Cambridge University is going to do a project on rare ancient Sanskrit manuscripts. Some 2,000 ancient and rare Sanskrit manuscripts detailing momentous political and economic events across south Asia and written on fragile birch bark, palm leaf and paper are to form part of a major project undertaken by Cambridge University to document ancient civilizations by studying the language of the time, officially known as “linguistic archaeology”.
The documents, which belong to Cambridge University Library’s South Asian manuscript collection, will be studied individually and catalogued placing them in their broader historical context. They will also be digitised and put on the library’s new online service.
The university said the collection included “the oldest dated and illustrated Sanskrit manuscript known worldwide”.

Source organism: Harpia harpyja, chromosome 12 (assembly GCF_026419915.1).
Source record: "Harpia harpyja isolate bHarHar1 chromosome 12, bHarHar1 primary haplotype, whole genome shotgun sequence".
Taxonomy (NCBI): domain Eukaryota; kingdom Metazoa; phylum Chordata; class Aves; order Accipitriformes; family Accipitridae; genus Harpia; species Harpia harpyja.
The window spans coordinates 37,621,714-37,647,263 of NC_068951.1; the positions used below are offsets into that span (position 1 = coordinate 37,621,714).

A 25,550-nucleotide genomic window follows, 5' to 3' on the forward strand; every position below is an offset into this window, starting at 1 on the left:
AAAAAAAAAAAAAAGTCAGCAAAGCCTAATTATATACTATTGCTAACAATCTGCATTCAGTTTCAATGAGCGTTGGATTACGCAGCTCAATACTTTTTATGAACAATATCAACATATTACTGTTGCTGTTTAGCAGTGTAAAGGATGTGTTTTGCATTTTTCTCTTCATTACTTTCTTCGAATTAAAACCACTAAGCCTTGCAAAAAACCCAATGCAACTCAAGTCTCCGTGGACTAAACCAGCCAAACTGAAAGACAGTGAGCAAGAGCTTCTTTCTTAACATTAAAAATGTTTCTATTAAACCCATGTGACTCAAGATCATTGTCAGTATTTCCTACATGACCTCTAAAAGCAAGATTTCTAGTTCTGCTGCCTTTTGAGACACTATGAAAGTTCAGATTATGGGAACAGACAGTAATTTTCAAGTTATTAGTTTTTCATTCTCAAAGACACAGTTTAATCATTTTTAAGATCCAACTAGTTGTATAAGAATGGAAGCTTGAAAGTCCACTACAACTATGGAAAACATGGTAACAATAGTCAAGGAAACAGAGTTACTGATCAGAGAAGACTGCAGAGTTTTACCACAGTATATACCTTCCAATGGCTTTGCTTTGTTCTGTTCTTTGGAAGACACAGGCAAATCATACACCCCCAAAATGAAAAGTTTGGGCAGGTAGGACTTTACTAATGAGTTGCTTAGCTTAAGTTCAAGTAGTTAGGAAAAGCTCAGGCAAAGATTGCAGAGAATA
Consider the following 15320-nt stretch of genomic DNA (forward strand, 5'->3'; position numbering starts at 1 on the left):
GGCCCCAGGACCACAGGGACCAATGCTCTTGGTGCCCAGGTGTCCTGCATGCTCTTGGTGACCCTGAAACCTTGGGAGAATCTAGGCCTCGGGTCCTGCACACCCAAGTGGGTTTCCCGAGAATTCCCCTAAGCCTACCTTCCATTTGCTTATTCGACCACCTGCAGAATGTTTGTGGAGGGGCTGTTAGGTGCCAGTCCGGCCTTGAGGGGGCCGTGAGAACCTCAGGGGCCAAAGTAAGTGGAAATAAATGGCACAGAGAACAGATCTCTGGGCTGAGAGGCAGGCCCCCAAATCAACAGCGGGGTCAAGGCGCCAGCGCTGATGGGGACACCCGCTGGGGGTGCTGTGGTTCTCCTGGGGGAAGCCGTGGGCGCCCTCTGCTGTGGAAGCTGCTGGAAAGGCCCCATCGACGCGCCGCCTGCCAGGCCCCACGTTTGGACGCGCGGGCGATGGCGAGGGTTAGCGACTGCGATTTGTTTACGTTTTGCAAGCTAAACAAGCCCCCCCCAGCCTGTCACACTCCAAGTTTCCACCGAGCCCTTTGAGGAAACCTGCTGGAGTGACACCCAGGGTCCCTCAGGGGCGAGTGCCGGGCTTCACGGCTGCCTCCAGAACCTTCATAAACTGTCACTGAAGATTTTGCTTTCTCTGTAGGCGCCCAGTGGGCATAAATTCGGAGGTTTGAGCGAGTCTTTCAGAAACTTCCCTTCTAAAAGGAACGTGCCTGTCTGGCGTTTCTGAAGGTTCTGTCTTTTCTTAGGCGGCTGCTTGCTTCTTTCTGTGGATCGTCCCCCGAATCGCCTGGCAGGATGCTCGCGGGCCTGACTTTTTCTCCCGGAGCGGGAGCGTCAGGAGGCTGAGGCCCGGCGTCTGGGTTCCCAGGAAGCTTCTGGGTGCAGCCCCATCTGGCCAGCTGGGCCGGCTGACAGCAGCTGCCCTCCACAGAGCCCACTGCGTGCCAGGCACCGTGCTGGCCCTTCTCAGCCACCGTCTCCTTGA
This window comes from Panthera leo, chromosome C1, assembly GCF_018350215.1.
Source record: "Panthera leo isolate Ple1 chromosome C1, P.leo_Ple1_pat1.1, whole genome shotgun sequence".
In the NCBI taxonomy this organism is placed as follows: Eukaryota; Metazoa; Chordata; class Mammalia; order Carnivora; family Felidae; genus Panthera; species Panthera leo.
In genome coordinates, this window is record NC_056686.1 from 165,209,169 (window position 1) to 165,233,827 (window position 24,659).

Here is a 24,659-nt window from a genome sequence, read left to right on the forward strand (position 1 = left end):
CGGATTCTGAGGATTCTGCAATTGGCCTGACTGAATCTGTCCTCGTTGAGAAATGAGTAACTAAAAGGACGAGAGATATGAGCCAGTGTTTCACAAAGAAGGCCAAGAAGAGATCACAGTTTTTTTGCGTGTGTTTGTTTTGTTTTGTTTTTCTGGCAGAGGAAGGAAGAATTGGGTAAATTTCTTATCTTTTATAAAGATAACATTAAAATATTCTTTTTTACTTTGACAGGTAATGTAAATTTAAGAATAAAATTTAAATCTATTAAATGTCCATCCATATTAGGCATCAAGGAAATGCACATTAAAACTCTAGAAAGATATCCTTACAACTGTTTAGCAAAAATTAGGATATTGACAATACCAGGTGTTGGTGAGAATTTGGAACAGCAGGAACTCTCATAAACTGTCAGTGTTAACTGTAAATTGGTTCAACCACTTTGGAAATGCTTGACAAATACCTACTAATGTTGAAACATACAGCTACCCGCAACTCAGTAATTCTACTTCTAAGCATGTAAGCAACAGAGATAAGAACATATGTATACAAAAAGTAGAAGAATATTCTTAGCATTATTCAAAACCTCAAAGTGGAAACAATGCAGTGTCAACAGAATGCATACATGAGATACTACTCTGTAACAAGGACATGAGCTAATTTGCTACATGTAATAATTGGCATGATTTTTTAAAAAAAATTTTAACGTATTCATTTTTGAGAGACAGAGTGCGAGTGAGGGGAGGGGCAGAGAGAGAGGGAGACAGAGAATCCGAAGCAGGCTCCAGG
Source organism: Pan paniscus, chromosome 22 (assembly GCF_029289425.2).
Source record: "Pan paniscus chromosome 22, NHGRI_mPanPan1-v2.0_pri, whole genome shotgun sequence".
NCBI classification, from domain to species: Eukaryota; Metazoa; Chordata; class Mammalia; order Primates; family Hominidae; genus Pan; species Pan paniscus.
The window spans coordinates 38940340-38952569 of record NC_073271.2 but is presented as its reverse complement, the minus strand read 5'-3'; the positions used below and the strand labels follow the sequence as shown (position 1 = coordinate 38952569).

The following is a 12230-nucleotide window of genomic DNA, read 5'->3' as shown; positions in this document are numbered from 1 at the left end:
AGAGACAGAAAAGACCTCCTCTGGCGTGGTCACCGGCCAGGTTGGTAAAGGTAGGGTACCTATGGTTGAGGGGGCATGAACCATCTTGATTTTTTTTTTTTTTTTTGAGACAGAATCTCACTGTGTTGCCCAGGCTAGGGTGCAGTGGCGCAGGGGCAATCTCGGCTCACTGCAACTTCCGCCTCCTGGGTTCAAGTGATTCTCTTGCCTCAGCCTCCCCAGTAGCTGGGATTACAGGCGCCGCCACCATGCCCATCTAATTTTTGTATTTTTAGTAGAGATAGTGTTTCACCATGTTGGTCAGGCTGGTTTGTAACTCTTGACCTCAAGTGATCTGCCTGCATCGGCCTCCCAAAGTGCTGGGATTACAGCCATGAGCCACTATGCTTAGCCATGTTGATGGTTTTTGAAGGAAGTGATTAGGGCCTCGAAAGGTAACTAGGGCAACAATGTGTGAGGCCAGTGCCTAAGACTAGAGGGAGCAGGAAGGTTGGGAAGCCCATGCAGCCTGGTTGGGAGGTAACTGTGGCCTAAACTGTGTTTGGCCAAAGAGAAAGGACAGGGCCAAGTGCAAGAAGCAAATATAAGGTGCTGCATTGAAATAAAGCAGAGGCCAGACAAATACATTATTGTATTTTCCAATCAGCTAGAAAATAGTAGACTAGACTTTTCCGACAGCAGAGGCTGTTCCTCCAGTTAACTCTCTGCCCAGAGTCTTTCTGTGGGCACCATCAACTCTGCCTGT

Dr Vincenzo Vergiani of the Faculty of Asian and Middle Eastern Studies, who along with his colleague Dr Eivind Kahrs will study the manuscripts, described them as “an invaluable and untapped source for understanding the pre-colonial past of South Asia, and therefore its present”.
In the heat and humidity of India, materials deteriorate quickly and manuscripts needed to be copied again and again. As a result, many of the early Indian texts no longer exist. More than half of the library’s collection of south Asian manuscripts was in Sanskrit which dominated the literary culture of pre-modern South Asia for almost three millennia.
The word Sanskrit means refined or perfected. From a very early stage, its speakers were obsessed with handing down their sacred texts intact. Out of this developed an attention to how the language works. A grammatical tradition arose that produced, around the 4th century BC, the work of Pāṇini, an amazing intellectual achievement and arguably the beginning of linguistics worldwide, which made the language constant, stable and transmissible.